Recently, at a Moscow development meeting, a local architect-cum-attorney (or attorney-cum-architect; I can never quite recall) declared that he’d like to take a torch to all of the enormous, ostentatious, eyesore houses that have sprung up in recent years atop Moscow’s surrounding hillsides. He was being facetious – I think – but I’m sympathetic to both the sentiment and the impulse. With malice aforethought, I’ve been watching a nasty new house growing up on a nearby hill. Okay, it’s not really nearby – it’s at least three miles away or maybe more, but it’s clearly visible from my living room windows, and that ticks me off.
Sure, at the moment I can only see it clearly via binoculars, but it’s not yet finished and it’s not yet occupied. There are no lights, and no regular comings or goings, but I don’t want any damned neighbors, not even at what more reasonable people might deem a reasonable distance. This is not why I moved into a windy, inconvenient, snow-filled valley in Ass End, Idaho. I moved out here to be a semi-hermit, and now someone’s f*@king with my cave.
And yet, I’m not anti-growth. Far from it. Change is a necessary evil, particularly if I want an economic future here for my children. Moscow currently enjoys a 1% growth rate. One percent. Uno. Papa Bear thinks this is too much. Mama Bear thinks this is too little. Goldilocks thinks this is just right. I think it leaves bupkes for Baby Bear, and if we don’t want him growing up and moving to Seattle, or Spokane, or Portland, then we’d better get on the stick and do something.
I believe, reluctantly, in smart growth; my belief is qualified by the ways in which I see it practiced and advocated for locally. I certainly support the fundamental principles of smart growth: creating attractive, walker-friendly neighborhoods; preserving open space; protecting environmentally sensitive areas; encouraging community participation in land-use decisions; and expanding public transport. My questions and concerns arise from putting these principles into practice. In Moscow, too many of the proponents of smart growth make too strong and too often a distinction between “neighborhoods”? and “subdivisions,”? a distinction that I find both condescending and offensive. Subdivisions are defined as the newer housing developments on the eastern and northern ends of town, while neighborhood seems to mean one thing and one thing only — Fort Russell, Moscow’s most central and most desirable residential area.
Don’t get me wrong; Fort Russell is a lovely place. The trees are tall, the houses are old, and the sidewalks are well trodden. If I wanted to live in town, I’m sure I’d want to live in Fort Russell. Also, right in the center of the neighborhood, sits Moscow’s civic pride and joy, East City Park, home to the Renaissance Fair, Rendezvous in the Park, the Hemp Fest (uselessly renamed Earth Fest), Gay Pride, and just about every other annual outdoor event. East City Park is a picnic area, a playground, a meeting place; it’s somewhere to greet your neighbors and walk your dog. East City Park, like Fort Russell, is the envy of all of those benighted and maligned subdivisions on the edges of Moscow, but that needn’t be the case. A smart growth developer would create other city parks and open green spaces in those subdivisions. A smart growth city council, supported by a smart growth staff and smart growth planning and zoning, would force the issue.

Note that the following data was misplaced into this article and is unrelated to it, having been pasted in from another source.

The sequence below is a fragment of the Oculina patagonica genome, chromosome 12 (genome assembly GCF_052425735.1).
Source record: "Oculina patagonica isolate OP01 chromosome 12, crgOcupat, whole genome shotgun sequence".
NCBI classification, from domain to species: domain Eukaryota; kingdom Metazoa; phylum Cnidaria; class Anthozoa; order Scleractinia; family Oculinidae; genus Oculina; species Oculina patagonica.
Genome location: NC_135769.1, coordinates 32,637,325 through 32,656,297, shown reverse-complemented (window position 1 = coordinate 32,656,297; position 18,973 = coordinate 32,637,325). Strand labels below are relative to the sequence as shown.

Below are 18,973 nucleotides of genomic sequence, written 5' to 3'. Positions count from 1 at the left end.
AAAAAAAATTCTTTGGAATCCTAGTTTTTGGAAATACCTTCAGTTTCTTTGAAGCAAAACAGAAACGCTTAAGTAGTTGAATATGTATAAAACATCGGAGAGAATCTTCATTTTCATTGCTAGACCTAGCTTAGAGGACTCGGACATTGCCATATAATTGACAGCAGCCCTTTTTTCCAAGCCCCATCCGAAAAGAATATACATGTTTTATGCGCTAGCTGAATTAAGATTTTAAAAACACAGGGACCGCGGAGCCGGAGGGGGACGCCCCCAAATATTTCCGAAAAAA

But then, would Fort Russell be Fort Russell? Would it be Moscow’s gem community? Would its residents continue to look down their long noses at “subdivisions,”? reciting the principles of smart growth while failing to enforce them? I see an unsustainable gap between Moscow’s needs and its desires, and, from time to time, I wonder if smart growth isn’t code for no growth, and if sustainable development is really no development. We’re stubborn here and averse to change. The idea of Moscow being invaded by a WalMart Supercenter drives me around the bend. It’s hard to know which I hate more – the house on the hill or the prospect of a 40-acre monstrosity perched like a vulture directly across from the Moscow City Cemetery. (Though as long as WalMart is expanding into financial services, why not cremations and burials? Have granddad toasted while you shop for artificial flowers and a black crepe dress.)
I suppose if I really wanted to be a hermit, I’d move to Deary or Bovill or Helmer, but rumors are flying about the kaolin riches of Helmer. I might move there only to find myself surrounded by an Albuquerque or Mesa-style arts community. Good grief! If that happened, I might have to stop hunting deer from my front yard.
Smart growth, dumb growth, no growth, slow growth — what is it that we want? I know what I want – all the benefits of strong growth and none of the negatives. I want the kind of jobs that allow people to build houses on the hilltops, but I don’t want any more houses on the hilltops.